1) My steamer is whistling creepily and tunelessly at me, like a serial killer. I seriously could have sworn Eugene Tooms was hanging out in my kitchen vent, it sounded so lifelike. If I don't show up tomorrow, you'll all know why.

2) As you may or may not know, Toronto is currently in the second day of a garbage strike. I am relatively sanguine about this -- after all, Windsor's ten weeks into one, so really, two days doesn't hurt me, and the last time they did this, in 2002, I coped just fine, thank you -- but I have discovered that people tearing their hair out over this wakes up my inner smug asshole just a little. People! I say to them, in the privacy of my own head. If you were practising proper waste diversion then what to do with your garbage wouldn't be an issue for like, two weeks or more! There would be no reason to panic like idiots two days in. In fact, right now is a very good time to learn proper waste diversion practices and discover the mad joy of throwing out nothing but the plasticky stuff they wrap things in for no good reason!

See? My inner smug asshole, she is wide awake. I figure even if I have to store some stuff on the balcony -- and granting that I'm a single-writer household -- I'm good for like a month. I am feeling so inappropriately self-righteous about this you'd think I'd just read Atlas Shrugged with one eye and Fast Food Nation with the other.

(Compost on, my friends. Compost on.)

3) On a much nicer note, rejoice with me, for I have found a local organic delivery/farm share thing! No longer will I have to be sadly, mewlingly jealous of [ profile] rushthatspeaks's farm share box posts, and this will probably keep me off the street out of the work cafeteria too, which can only be good. And there's blueberries.

Going to sign up tomorrow. Yay!
1) Leisurely homemade smoothie for breakfast in front of computer, in the sunshine, whilst chairdancing to Bowie.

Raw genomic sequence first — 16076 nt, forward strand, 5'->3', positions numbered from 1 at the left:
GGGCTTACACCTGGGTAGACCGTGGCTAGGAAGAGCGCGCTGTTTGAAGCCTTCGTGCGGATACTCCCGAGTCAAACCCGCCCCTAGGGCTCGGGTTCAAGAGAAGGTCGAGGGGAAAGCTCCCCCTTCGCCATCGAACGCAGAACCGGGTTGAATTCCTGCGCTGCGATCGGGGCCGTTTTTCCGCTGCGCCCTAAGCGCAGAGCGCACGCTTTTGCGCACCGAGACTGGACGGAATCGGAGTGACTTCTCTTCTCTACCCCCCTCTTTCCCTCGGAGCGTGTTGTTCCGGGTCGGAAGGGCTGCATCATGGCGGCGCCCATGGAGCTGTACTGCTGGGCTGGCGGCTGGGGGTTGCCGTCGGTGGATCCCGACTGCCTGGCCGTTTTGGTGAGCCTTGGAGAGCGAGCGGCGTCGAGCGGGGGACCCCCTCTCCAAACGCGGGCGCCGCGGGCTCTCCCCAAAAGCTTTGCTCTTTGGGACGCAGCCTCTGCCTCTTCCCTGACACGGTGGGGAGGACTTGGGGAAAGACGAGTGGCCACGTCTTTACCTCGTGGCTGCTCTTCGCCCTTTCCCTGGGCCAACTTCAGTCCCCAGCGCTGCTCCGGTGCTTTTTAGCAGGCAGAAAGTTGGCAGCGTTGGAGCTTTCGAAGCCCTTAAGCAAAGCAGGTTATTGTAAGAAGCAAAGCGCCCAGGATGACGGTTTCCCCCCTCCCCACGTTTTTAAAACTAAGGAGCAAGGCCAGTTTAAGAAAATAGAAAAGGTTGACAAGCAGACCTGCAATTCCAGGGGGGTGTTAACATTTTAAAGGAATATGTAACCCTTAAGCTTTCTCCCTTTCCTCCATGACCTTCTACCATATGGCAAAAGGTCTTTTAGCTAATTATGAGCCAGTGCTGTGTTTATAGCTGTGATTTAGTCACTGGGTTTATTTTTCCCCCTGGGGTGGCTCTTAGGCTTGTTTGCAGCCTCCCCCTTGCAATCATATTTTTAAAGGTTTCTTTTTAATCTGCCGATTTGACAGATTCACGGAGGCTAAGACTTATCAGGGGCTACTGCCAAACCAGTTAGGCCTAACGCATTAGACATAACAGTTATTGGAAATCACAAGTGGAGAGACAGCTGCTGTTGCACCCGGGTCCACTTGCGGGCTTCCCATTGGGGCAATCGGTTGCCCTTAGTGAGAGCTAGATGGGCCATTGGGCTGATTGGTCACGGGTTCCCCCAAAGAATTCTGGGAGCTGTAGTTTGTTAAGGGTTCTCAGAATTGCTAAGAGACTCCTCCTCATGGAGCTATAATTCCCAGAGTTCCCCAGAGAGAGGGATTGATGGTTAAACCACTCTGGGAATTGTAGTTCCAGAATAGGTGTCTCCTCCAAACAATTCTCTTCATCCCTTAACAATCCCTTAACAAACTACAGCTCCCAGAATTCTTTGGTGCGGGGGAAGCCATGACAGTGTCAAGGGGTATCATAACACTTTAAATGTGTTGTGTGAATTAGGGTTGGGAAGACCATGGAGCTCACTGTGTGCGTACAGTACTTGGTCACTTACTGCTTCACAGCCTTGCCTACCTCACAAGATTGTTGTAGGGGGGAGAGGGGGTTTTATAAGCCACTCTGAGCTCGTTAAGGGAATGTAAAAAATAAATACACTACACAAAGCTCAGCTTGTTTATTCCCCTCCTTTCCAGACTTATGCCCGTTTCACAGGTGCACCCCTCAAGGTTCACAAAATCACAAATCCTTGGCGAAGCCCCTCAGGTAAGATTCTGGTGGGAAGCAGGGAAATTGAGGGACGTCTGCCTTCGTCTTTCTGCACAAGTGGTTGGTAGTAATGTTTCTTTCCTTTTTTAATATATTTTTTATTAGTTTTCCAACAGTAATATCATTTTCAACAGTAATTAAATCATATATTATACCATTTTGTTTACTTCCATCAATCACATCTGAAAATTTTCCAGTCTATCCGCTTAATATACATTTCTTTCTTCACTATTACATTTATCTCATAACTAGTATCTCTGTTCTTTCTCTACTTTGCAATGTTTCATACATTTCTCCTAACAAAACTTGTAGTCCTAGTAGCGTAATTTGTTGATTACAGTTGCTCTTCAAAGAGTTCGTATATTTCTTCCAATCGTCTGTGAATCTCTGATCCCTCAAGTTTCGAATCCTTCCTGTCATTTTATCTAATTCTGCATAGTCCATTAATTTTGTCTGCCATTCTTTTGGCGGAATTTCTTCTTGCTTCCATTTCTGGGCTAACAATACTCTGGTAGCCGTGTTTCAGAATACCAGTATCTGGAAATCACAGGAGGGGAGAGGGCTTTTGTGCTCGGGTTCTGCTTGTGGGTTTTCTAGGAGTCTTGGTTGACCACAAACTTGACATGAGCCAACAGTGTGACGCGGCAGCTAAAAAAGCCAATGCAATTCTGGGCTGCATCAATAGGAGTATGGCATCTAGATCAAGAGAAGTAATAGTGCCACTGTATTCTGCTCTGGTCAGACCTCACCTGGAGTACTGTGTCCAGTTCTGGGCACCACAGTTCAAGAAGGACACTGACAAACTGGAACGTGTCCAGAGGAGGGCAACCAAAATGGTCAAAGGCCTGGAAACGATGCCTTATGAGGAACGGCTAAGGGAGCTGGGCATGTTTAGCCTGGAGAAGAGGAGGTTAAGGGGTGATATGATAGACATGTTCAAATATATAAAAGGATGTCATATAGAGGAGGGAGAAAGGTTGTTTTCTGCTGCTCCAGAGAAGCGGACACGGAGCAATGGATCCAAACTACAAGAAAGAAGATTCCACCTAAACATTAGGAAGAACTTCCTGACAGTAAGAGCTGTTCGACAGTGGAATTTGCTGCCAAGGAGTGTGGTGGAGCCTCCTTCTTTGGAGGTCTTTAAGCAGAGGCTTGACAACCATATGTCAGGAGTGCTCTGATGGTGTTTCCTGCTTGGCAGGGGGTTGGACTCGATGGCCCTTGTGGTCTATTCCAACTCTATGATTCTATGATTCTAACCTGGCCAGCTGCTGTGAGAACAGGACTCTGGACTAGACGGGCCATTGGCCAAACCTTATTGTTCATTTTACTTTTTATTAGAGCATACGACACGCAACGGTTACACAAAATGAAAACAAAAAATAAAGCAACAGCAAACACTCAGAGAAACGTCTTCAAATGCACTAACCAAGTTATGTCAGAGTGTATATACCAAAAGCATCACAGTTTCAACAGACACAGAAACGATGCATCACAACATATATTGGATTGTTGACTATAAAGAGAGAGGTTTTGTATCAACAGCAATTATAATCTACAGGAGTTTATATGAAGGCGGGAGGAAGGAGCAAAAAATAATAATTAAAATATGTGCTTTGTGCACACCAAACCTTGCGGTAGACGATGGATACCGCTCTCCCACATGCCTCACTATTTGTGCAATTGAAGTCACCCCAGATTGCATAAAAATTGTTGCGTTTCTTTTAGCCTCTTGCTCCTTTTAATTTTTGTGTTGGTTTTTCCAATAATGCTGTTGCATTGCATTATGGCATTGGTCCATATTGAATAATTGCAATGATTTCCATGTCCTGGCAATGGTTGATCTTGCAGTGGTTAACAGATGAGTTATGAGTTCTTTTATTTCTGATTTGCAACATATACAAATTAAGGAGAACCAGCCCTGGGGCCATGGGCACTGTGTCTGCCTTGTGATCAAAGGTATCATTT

2) More sunshine on the way to work. Tee-shirt weather kind of sunshine.

3) Workday that was sufficiently worky, but not rushed; we had a lot to do today, but we also had time to do it and the decks are clear for next week.

4) Lunch out in the sunshine on the front lawn with the workfriends.

5) Soft serve ice cream truck on University Ave. Ice cream! Dipped in chocolate! Om!

6) Nice e-mail and notes and such from nice peoples re: birthday (thank you, nice peoples. :) )

7) Pea plants sprouting in earnest in my balcony boxes.

8) Sushi and dessert shortly with The Peoples.

9) Partial requests (yes, that's plural) in my inbox.

Oh, monkeys. This is a good birthday. :)
(And first off, thank you for the people who dropped nice notes in the comments of the last post. :) )

Things that bugged me today:

The guy driving the rusting-out SUV with the licence plate GLBLWRMR. Screw you, buddy.

The still-pervasive idea that by not exposing someone to an idea in the media or through official/parental channels (and we're talking stuff like smoking, drinking, sex, etc. etc.) people will not do those things out of some pure, unstained ignorance. I don't know why anyone thinks that works. The television didn't make your child pick up that cigarette, they chose. Because people choose, even when they're young, and then it is for them to live with those choices or make new ones.